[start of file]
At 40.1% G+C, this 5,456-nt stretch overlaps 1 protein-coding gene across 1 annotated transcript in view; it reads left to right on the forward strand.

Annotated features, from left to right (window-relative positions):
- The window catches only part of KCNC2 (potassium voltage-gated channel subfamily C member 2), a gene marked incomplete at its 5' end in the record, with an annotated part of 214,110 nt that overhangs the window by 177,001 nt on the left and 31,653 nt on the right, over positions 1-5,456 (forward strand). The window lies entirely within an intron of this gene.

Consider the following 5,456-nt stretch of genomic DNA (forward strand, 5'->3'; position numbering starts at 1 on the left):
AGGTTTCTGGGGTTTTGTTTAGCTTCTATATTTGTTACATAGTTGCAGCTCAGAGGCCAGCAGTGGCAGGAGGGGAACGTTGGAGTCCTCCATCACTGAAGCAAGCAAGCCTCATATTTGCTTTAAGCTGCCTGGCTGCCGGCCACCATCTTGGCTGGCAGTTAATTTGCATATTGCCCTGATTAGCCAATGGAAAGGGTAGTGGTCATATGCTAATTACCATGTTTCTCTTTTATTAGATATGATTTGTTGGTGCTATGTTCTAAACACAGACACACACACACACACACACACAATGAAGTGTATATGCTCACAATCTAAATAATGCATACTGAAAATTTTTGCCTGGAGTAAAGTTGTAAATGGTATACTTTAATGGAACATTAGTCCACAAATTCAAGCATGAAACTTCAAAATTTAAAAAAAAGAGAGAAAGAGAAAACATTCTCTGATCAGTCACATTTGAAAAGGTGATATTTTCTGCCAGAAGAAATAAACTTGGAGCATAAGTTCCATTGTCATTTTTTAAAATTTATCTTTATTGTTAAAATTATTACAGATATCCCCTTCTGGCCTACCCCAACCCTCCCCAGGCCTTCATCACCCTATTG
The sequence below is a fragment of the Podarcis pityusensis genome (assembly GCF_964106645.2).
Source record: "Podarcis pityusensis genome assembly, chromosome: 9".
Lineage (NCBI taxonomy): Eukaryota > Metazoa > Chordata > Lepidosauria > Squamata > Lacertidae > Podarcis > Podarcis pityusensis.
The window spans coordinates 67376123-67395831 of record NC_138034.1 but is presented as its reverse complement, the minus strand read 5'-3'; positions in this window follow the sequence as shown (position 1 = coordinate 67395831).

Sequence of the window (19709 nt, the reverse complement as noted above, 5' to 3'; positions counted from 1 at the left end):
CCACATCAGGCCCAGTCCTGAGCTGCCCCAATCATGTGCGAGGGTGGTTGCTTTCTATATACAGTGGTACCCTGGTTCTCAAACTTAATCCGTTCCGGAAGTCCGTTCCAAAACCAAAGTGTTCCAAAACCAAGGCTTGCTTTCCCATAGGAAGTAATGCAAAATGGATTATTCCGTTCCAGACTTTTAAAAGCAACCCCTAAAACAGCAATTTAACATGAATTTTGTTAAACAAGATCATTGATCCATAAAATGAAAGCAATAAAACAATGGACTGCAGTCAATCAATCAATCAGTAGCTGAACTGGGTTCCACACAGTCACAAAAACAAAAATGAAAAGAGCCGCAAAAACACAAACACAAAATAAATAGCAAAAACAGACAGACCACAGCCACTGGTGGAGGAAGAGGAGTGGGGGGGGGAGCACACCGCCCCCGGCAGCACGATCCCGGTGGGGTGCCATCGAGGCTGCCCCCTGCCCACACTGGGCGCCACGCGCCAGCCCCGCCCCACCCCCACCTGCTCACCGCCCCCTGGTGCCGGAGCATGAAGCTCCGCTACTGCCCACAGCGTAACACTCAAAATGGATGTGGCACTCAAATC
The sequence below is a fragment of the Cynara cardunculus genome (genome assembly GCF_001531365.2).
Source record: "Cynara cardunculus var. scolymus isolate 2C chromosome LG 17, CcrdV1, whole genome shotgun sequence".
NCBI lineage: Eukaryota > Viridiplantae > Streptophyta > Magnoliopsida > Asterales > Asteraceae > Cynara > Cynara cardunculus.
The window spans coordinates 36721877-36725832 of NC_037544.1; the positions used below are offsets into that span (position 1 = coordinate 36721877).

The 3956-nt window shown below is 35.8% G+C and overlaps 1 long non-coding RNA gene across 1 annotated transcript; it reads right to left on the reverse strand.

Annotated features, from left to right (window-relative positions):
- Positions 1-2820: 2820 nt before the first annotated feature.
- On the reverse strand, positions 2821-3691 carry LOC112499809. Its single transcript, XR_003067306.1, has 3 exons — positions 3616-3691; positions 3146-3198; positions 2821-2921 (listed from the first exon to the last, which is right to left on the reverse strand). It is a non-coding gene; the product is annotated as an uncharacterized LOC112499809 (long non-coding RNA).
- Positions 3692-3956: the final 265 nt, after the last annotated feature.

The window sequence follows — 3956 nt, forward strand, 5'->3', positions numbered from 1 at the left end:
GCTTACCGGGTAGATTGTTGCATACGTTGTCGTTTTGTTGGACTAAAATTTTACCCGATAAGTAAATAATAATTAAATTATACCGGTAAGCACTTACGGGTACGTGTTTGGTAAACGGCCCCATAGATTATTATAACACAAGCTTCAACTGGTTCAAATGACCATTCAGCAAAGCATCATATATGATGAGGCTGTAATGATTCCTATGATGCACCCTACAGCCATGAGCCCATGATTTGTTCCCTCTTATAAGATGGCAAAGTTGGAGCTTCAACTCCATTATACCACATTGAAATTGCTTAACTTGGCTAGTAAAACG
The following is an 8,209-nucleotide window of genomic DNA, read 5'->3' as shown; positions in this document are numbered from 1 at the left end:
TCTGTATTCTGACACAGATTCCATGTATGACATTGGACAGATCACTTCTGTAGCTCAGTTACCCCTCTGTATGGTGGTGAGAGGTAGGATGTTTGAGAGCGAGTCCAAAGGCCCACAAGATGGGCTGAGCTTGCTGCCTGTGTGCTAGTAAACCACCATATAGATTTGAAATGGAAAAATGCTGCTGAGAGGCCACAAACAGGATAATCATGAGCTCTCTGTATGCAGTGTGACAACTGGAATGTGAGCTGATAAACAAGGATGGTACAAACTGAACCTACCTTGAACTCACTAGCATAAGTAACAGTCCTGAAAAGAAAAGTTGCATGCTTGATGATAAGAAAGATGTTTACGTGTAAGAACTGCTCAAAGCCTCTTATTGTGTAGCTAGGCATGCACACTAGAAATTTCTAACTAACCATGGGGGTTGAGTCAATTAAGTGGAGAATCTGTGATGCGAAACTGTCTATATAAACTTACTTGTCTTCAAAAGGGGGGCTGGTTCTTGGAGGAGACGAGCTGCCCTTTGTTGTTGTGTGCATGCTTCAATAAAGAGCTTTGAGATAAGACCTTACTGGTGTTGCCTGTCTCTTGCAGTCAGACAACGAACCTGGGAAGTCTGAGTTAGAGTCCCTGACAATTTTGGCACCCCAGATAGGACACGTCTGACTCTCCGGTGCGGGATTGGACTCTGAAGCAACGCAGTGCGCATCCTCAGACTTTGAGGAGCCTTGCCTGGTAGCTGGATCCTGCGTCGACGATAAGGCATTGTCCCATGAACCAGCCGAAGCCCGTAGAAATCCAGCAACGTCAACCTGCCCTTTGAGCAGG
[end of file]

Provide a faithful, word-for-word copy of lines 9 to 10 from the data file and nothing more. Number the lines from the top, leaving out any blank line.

The window spans coordinates 67376123-67395831 of record NC_138034.1 but is presented as its reverse complement, the minus strand read 5'-3'; positions in this window follow the sequence as shown (position 1 = coordinate 67395831).

Sequence of the window (19709 nt, the reverse complement as noted above, 5' to 3'; positions counted from 1 at the left end):